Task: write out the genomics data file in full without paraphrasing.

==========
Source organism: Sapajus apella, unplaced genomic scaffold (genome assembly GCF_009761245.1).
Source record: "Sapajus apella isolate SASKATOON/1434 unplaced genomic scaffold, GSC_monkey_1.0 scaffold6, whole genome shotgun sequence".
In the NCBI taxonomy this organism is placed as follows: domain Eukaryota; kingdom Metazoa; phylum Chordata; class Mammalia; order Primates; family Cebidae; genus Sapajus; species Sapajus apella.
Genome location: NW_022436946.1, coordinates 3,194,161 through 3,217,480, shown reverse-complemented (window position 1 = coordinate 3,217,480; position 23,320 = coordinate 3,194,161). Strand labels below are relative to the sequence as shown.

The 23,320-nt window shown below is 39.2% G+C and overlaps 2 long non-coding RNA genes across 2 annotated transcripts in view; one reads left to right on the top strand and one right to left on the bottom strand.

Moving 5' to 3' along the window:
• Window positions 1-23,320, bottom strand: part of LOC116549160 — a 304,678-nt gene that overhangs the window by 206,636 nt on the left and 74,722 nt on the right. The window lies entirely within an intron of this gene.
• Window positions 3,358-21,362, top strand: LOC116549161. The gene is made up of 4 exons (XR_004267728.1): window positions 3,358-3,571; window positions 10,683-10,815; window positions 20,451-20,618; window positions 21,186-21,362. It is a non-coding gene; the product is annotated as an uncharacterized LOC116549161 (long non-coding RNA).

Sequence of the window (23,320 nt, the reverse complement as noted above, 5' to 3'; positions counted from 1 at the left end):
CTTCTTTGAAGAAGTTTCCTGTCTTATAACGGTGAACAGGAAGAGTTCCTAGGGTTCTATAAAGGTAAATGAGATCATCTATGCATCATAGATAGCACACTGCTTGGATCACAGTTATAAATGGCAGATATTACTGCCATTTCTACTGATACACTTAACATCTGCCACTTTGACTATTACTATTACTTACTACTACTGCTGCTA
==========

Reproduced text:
Source organism: Sapajus apella, unplaced genomic scaffold (genome assembly GCF_009761245.1).
Source record: "Sapajus apella isolate SASKATOON/1434 unplaced genomic scaffold, GSC_monkey_1.0 scaffold6, whole genome shotgun sequence".
In the NCBI taxonomy this organism is placed as follows: domain Eukaryota; kingdom Metazoa; phylum Chordata; class Mammalia; order Primates; family Cebidae; genus Sapajus; species Sapajus apella.
Genome location: NW_022436946.1, coordinates 3,194,161 through 3,217,480, shown reverse-complemented (window position 1 = coordinate 3,217,480; position 23,320 = coordinate 3,194,161). Strand labels below are relative to the sequence as shown.

The 23,320-nt window shown below is 39.2% G+C and overlaps 2 long non-coding RNA genes across 2 annotated transcripts in view; one reads left to right on the top strand and one right to left on the bottom strand.

Moving 5' to 3' along the window:
• Window positions 1-23,320, bottom strand: part of LOC116549160 — a 304,678-nt gene that overhangs the window by 206,636 nt on the left and 74,722 nt on the right. The window lies entirely within an intron of this gene.
• Window positions 3,358-21,362, top strand: LOC116549161. The gene is made up of 4 exons (XR_004267728.1): window positions 3,358-3,571; window positions 10,683-10,815; window positions 20,451-20,618; window positions 21,186-21,362. It is a non-coding gene; the product is annotated as an uncharacterized LOC116549161 (long non-coding RNA).

Sequence of the window (23,320 nt, the reverse complement as noted above, 5' to 3'; positions counted from 1 at the left end):
CTTCTTTGAAGAAGTTTCCTGTCTTATAACGGTGAACAGGAAGAGTTCCTAGGGTTCTATAAAGGTAAATGAGATCATCTATGCATCATAGATAGCACACTGCTTGGATCACAGTTATAAATGGCAGATATTACTGCCATTTCTACTGATACACTTAACATCTGCCACTTTGACTATTACTATTACTTACTACTACTGCTGCTA